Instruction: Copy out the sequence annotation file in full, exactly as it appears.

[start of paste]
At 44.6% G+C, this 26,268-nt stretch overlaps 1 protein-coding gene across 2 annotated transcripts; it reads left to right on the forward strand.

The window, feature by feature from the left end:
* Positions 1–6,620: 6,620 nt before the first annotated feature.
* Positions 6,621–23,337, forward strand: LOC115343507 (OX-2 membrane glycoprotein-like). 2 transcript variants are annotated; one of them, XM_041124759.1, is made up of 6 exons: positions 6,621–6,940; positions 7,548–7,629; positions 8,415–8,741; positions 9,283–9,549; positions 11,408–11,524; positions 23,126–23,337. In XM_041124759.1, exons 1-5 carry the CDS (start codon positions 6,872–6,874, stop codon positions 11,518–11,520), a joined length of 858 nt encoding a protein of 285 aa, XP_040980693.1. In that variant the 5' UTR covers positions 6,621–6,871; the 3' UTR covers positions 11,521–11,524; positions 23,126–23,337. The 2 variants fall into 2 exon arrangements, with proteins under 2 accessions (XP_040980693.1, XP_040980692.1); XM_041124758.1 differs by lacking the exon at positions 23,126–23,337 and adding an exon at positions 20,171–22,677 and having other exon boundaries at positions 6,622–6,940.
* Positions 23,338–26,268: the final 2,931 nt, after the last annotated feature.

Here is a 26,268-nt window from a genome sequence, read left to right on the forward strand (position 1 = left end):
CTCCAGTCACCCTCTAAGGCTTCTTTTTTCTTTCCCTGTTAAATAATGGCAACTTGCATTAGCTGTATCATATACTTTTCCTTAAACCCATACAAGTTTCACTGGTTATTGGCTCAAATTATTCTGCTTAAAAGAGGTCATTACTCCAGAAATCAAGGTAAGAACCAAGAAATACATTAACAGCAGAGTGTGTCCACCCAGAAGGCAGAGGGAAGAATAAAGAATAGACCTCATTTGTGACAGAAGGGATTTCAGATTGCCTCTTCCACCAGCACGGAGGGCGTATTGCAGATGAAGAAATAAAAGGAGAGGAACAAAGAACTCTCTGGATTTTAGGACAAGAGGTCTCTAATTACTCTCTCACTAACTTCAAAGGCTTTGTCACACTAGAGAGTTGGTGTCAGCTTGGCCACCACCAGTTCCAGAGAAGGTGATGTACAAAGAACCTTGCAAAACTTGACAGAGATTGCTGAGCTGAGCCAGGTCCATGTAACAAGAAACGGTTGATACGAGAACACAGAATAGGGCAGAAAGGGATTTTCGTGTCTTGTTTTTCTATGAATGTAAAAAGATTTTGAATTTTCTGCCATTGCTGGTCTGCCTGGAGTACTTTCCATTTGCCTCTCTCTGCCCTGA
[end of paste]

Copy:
At 44.6% G+C, this 26,268-nt stretch overlaps 1 protein-coding gene across 2 annotated transcripts; it reads left to right on the forward strand.

The window, feature by feature from the left end:
* Positions 1–6,620: 6,620 nt before the first annotated feature.
* Positions 6,621–23,337, forward strand: LOC115343507 (OX-2 membrane glycoprotein-like). 2 transcript variants are annotated; one of them, XM_041124759.1, is made up of 6 exons: positions 6,621–6,940; positions 7,548–7,629; positions 8,415–8,741; positions 9,283–9,549; positions 11,408–11,524; positions 23,126–23,337. In XM_041124759.1, exons 1-5 carry the CDS (start codon positions 6,872–6,874, stop codon positions 11,518–11,520), a joined length of 858 nt encoding a protein of 285 aa, XP_040980693.1. In that variant the 5' UTR covers positions 6,621–6,871; the 3' UTR covers positions 11,521–11,524; positions 23,126–23,337. The 2 variants fall into 2 exon arrangements, with proteins under 2 accessions (XP_040980693.1, XP_040980692.1); XM_041124758.1 differs by lacking the exon at positions 23,126–23,337 and adding an exon at positions 20,171–22,677 and having other exon boundaries at positions 6,622–6,940.
* Positions 23,338–26,268: the final 2,931 nt, after the last annotated feature.

Here is a 26,268-nt window from a genome sequence, read left to right on the forward strand (position 1 = left end):
CTCCAGTCACCCTCTAAGGCTTCTTTTTTCTTTCCCTGTTAAATAATGGCAACTTGCATTAGCTGTATCATATACTTTTCCTTAAACCCATACAAGTTTCACTGGTTATTGGCTCAAATTATTCTGCTTAAAAGAGGTCATTACTCCAGAAATCAAGGTAAGAACCAAGAAATACATTAACAGCAGAGTGTGTCCACCCAGAAGGCAGAGGGAAGAATAAAGAATAGACCTCATTTGTGACAGAAGGGATTTCAGATTGCCTCTTCCACCAGCACGGAGGGCGTATTGCAGATGAAGAAATAAAAGGAGAGGAACAAAGAACTCTCTGGATTTTAGGACAAGAGGTCTCTAATTACTCTCTCACTAACTTCAAAGGCTTTGTCACACTAGAGAGTTGGTGTCAGCTTGGCCACCACCAGTTCCAGAGAAGGTGATGTACAAAGAACCTTGCAAAACTTGACAGAGATTGCTGAGCTGAGCCAGGTCCATGTAACAAGAAACGGTTGATACGAGAACACAGAATAGGGCAGAAAGGGATTTTCGTGTCTTGTTTTTCTATGAATGTAAAAAGATTTTGAATTTTCTGCCATTGCTGGTCTGCCTGGAGTACTTTCCATTTGCCTCTCTCTGCCCTGA